This past week I had the pleasure of being mentored by R’ Gershom Tave of Teq. Teq which is located in Huntington Station, NY provides professional development to teachers in the area of Educational Technology. In addition, Teq is a reseller of many different types of Educational Technology. I have used many of R’ Gershom Tave’s parsha lesson activities for the SMART Board over the past couple of years. They can be downloaded at http://www.teq.com/erc-categories/viewcategory/171-judaic-studies-p.... His lesson activities are of high quality, they are interactive, and incorporate much curriculum integration. In addition, Teq is currently in the process of developing an iPad app for all of Torah which will utilize a multi-sensory approach to teaching. As part of my GAME plan, I decided to participate in a six hour intensive mentoring session which would be tailored to my personal professional needs.
Over the past two years, I have become quite comfortable with the technical skills of my SMART Board. Now I wanted to learn how to best use it as an educational tool in the classroom. Most of the time during my session was spent focused on concepts and content creation rather than technical skills. The following is a list of concepts that we discussed during my mentoring session. Although we discussed these topics and their importance in my utilizing my SMART Board to teach, these topics are applicable to every teacher using any type of Educational Technology in his or her classroom.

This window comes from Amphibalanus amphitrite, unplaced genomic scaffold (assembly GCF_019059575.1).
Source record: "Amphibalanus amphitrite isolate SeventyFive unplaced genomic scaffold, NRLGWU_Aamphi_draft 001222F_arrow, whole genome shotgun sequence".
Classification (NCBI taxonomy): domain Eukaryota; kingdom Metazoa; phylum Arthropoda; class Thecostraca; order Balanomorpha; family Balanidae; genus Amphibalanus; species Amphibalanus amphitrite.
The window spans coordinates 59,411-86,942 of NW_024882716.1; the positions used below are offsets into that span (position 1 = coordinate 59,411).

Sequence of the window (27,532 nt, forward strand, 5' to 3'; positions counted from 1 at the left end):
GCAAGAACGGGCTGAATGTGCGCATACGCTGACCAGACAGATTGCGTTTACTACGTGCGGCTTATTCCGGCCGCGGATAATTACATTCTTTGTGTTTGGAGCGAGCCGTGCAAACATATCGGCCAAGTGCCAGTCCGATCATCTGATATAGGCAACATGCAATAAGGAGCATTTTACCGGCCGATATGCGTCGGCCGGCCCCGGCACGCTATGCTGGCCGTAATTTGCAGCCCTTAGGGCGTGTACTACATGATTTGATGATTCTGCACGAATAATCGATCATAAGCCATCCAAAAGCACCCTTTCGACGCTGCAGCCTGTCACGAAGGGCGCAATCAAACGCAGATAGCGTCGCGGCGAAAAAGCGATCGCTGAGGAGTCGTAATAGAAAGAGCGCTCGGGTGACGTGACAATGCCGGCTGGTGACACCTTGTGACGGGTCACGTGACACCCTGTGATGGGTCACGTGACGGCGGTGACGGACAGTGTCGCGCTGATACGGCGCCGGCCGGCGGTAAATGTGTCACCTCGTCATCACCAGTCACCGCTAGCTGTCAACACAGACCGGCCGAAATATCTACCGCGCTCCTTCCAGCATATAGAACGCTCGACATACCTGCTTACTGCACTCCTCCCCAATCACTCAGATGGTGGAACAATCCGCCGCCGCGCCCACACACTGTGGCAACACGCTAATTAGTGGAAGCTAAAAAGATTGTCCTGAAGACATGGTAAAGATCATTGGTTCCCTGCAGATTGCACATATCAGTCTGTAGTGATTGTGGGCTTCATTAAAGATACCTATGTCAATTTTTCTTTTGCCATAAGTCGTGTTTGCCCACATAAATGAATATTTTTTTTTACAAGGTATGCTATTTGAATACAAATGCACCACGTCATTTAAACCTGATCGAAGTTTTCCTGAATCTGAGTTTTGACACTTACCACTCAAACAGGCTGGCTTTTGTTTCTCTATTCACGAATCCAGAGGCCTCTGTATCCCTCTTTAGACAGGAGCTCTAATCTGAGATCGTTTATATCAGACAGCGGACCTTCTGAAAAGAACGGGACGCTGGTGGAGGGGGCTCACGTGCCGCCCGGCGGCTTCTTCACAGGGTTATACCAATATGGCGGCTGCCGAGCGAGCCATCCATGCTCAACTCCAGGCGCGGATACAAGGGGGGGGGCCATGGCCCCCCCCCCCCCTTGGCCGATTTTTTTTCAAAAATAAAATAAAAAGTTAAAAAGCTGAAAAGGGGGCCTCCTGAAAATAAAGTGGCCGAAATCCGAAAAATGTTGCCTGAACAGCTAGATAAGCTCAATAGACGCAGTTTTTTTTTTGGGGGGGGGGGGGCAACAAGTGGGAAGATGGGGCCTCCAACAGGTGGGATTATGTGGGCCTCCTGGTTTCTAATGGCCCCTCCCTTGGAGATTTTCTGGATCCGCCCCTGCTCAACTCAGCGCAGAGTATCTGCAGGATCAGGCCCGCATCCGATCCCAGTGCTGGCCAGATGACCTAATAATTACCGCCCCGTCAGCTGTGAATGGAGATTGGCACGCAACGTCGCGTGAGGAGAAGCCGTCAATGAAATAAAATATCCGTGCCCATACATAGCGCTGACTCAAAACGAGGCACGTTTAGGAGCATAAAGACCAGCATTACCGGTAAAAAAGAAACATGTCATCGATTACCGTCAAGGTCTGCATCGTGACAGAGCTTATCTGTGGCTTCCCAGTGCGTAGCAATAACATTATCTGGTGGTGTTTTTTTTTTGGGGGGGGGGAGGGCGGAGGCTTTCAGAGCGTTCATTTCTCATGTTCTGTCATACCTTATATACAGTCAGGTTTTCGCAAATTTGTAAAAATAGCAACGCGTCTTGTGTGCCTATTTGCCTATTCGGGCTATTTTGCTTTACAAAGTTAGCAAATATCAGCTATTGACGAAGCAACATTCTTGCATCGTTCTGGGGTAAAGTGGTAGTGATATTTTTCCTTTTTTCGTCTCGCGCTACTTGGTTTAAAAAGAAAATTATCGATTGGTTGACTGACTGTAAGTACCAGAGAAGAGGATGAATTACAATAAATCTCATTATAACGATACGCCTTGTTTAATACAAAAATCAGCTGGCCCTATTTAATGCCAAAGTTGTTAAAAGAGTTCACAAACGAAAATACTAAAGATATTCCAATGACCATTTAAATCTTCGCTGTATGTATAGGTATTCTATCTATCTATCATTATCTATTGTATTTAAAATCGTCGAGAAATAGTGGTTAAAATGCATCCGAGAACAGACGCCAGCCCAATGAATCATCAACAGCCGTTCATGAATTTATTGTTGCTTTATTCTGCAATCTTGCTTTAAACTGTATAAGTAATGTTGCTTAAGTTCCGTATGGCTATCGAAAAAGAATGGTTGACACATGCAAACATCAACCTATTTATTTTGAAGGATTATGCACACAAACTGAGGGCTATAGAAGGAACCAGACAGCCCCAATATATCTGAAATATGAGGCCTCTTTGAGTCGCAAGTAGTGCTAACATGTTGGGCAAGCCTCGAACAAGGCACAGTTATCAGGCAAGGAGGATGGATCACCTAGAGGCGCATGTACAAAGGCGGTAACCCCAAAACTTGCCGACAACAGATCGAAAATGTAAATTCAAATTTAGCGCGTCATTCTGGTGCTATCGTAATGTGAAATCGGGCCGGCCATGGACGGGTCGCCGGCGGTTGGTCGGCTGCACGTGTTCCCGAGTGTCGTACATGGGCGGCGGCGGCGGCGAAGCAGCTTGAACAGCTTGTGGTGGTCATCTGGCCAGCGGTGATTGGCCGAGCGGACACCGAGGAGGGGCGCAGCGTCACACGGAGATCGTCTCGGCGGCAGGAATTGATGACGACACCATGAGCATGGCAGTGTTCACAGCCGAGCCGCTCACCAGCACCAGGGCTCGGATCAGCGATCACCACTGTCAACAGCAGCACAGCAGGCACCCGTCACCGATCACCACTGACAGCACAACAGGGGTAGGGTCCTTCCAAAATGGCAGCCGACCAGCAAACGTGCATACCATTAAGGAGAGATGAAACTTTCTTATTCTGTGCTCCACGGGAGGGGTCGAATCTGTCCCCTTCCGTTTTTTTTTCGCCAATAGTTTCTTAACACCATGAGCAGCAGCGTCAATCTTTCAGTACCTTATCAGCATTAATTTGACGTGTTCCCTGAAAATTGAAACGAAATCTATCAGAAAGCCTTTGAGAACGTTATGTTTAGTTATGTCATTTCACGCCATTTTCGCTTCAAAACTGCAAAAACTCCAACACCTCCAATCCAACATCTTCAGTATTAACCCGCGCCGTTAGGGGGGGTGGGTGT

1) Have clear objectives of your lesson up on your board. What are you using the technology for? If teaching Chumash, is the objective translation, grammar/word attack, or reading comprehension?
2) Make sure the lesson objectives/skills are clear. Use the technology as a tool to teach those specific objectives/skills otherwise the technology can become a distraction.
3) Keep the technology simple. Do not take away the students’ power of imagination.
4) Use the technology to teach in a way that is multi-sensory using the VAKT (visual, audio, kinesthetic-tactile) pathways. The more pathways to the brain that the technology reaches, the greater the chance that the students retain the material/skills being taught.
5) Use the technology to deliver authentic instruction. Instead of being a teacher who dispenses the knowledge to the students, use the technology to enable the students to learn on their own while the teacher facilitates. For example, use technology to create opportunities in which the students will discover the skills/content that is being taught. Other examples of authentic instruction include: inductive reasoning, role-playing, simulations, and problem-based learning. I have already implemented the discovery method of learning in my lessons and can already realize and appreciate the positive impact when compared to teaching without it in previous lessons. In addition, it is beneficial to provide opportunities that enable the students to construct their own knowledge. The more opportunities that students have to connect with their learning, the greater chance they have make meaning out of it and retain what is being taught. At the same time, this inspires creativity within the students.
The mentoring session that I had was most definitely time (and money) well spent. It really was a change of mindset for me. I am looking forward to designing future lessons while focusing on the concepts that I have listed above.